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Friday, 9 June 2017

Sydney Film Festival (7) - THE NILE HILTON INCIDENT (Tarik Saleh, Sweden, Germany, Denmark) Reviewed by Barrie Pattison

The Nile Hilton Incident looks like a match for the Egyptian crime movies they used to show in the multiplexes in Western Sydney. We should have had some more of that. I was becoming a Mohamed Henedy fan.

In fact this authentic looking account of incidents in Cairo, shifted a couple of years to the 2011 Tahir Square riots, was actually filmed in Morocco by a Sweden- Germany-Denmark unit directed by ex-graffiti artist Tarik Saleh, who did the intriguing animated Metropia. The current film’s rising star Fares Fares does actually come from Cairo making him the film’s most authentic element. Fares2 also did one of the voices in Metropia.

The Nile Hilton Incident is being called film noir, which probably sells tickets, but in fact it’s a pastiche of elements of a whole range of crime movies, Laura, The Big Heat, Heavy Metal, Gorky Park and The Night Manager among them. This is blended in with its bleak depiction of the Mohamed Morsi era.

The lead is a Cairo police force major whose main duties seem to be making the pick-ups in his beat up red hard top for the week’s kickbacks. Any case they investigate ends when the bribes have been collected. “We’ve got the money.”

Fares’ life is arid. His wife has left him. Leisure is smoking a joint in a seedy brothel, watching his TV which will only pick up an Italian speaking channel or eating frozen meals on his own. He keeps on switching his pistol from one convenient spot to another but the only time he fires it is not when a motor scooter hit man takes out his cousin with a burst of machine gun fire, but to smash a full length mirror - not a piece of ham handed symbolism like Le jour se leve (Marcel Carne) or The Brave Bulls (Robert Rossen) either.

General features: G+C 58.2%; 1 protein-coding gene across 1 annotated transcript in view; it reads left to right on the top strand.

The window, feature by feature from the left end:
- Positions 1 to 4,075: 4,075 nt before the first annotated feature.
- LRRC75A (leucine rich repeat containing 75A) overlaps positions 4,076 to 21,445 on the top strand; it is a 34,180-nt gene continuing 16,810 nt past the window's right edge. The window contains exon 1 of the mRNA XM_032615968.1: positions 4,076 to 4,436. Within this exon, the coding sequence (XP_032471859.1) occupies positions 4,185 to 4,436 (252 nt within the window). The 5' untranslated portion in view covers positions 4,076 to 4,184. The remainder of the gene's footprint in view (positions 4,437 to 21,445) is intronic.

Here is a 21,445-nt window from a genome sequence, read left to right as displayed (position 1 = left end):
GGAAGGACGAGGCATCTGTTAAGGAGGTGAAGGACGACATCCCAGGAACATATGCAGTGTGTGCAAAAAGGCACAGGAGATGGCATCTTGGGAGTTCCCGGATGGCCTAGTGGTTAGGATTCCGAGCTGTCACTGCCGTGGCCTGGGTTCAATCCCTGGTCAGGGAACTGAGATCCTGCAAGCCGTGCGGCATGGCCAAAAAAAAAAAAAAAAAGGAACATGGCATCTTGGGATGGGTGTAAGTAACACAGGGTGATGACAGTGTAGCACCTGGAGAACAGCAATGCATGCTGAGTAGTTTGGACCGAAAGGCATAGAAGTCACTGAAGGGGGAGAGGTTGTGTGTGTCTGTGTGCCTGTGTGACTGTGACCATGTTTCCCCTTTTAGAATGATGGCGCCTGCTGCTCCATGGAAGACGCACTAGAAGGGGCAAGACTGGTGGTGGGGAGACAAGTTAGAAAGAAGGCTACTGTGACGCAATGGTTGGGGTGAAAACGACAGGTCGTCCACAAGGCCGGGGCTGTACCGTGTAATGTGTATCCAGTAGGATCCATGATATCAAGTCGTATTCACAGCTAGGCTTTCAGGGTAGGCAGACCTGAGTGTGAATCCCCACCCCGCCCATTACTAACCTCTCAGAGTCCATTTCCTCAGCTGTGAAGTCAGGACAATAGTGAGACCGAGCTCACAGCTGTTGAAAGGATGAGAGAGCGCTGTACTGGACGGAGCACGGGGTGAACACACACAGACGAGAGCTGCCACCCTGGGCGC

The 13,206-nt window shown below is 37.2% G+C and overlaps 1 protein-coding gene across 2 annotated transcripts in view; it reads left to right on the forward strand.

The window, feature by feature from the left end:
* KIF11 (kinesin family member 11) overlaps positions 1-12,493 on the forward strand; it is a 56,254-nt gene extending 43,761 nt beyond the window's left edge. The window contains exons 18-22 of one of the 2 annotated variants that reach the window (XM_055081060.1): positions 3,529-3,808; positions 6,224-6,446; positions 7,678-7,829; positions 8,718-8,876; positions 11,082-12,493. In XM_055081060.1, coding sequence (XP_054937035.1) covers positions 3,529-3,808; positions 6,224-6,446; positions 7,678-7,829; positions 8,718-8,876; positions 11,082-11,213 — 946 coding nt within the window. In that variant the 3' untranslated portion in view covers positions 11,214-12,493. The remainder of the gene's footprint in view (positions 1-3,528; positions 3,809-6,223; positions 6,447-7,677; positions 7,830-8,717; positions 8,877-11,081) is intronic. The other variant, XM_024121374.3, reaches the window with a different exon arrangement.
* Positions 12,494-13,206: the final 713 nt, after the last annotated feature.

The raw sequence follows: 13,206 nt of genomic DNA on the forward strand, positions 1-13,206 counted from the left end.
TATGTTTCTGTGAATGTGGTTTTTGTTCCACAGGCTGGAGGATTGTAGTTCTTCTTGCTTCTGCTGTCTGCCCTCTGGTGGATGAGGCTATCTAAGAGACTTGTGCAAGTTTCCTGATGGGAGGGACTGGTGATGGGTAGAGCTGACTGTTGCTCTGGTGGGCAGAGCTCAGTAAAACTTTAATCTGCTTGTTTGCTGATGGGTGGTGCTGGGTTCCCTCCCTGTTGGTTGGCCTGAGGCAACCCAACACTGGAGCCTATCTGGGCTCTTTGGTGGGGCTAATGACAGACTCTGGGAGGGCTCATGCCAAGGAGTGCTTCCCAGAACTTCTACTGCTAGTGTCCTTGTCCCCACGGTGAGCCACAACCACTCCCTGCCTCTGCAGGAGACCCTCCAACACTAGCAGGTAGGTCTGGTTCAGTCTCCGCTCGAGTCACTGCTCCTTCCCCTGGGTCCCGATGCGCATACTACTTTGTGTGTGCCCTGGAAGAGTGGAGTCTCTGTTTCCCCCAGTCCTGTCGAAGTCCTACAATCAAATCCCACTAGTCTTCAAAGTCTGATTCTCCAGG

A glamorous Tunisian pop star is found dead in a suite at the Nile Hilton and our man is sent in to wind up the case. They don’t even call out the lab boys. What no one knows at that stage is that Sudanese hotel maid Mari Malek saw the killer leave the apartment.  Complications ensue when one of the dead girl’s also glamorous fellow entertainers comes to the station to demand progress on the case. Other officers gawp and Fares tells her “This is no place for you” but he is edged into an awareness that he is still a police officer involved in an investigation. Think John Ireland in Farewell My Lovely. Pretty much without wanting it, Fares begins to solve the case - incriminating photos, making it with the club singer, paying off officers from another district to arrest her pimp and following leads that connect with a member of the Egyptian parliament living in a gated community with its own golf course and featured on press ads for his new housing development which will usher in a new Cairo.

His uncle protector department head, through whom Fares got the job, is distraught but instead of getting them all fired, our hero is promoted to Colonel and told to wear his new uniform on a visit to the State Security office.

After the nice uncle breaks out the jumper leads and pours water on the cement floor, Colonel Fares gets fighting mad despite being told “We’ve already got the money”. The MP tells his lawyer to move his wife and children out of the country. However, the Tahir Square demonstrations break out with the final scene being the night time streets filling with protesters who stop beating up Fares (“We are not like them”) while workers cover the face of Mubarak painted on the side of a high rise. The audience at the State seemed to relate to that image. I thought it was pretty good too when it was George Raft in Shanghai at the end of Intrigue seventy years back.


It would be interesting to know if this mash up of  such diverse elements is conscious or not. It is so seamless and so involving. I’ll watch what Saleh and his cosmopolitan chums do next.

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